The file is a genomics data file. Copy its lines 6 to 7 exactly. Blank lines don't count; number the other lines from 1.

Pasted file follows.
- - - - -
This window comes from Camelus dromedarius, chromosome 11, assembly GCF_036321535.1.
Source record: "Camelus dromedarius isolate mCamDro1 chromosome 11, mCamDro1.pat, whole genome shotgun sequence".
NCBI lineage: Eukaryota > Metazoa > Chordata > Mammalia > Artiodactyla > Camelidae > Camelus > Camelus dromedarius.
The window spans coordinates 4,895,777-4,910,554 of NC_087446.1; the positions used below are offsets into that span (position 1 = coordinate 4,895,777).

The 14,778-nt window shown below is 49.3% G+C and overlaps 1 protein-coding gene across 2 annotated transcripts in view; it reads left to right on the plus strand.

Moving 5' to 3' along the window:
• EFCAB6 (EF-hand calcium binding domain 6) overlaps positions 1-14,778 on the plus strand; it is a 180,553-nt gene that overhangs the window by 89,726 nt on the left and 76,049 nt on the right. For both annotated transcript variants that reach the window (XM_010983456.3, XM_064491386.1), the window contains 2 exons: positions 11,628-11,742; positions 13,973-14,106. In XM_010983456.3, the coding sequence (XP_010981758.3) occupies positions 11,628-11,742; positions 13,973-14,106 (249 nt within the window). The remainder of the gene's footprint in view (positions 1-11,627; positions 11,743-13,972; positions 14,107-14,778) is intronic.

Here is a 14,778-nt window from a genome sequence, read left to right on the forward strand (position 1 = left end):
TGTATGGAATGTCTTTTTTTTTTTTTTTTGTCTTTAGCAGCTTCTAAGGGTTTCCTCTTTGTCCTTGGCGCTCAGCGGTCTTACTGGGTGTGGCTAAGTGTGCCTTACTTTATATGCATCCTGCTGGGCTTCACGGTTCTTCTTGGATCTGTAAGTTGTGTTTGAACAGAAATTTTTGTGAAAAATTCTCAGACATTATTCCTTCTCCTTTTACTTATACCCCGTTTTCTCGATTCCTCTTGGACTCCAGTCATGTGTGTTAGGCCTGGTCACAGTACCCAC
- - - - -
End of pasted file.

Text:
Moving 5' to 3' along the window:
• EFCAB6 (EF-hand calcium binding domain 6) overlaps positions 1-14,778 on the plus strand; it is a 180,553-nt gene that overhangs the window by 89,726 nt on the left and 76,049 nt on the right. For both annotated transcript variants that reach the window (XM_010983456.3, XM_064491386.1), the window contains 2 exons: positions 11,628-11,742; positions 13,973-14,106. In XM_010983456.3, the coding sequence (XP_010981758.3) occupies positions 11,628-11,742; positions 13,973-14,106 (249 nt within the window). The remainder of the gene's footprint in view (positions 1-11,627; positions 11,743-13,972; positions 14,107-14,778) is intronic.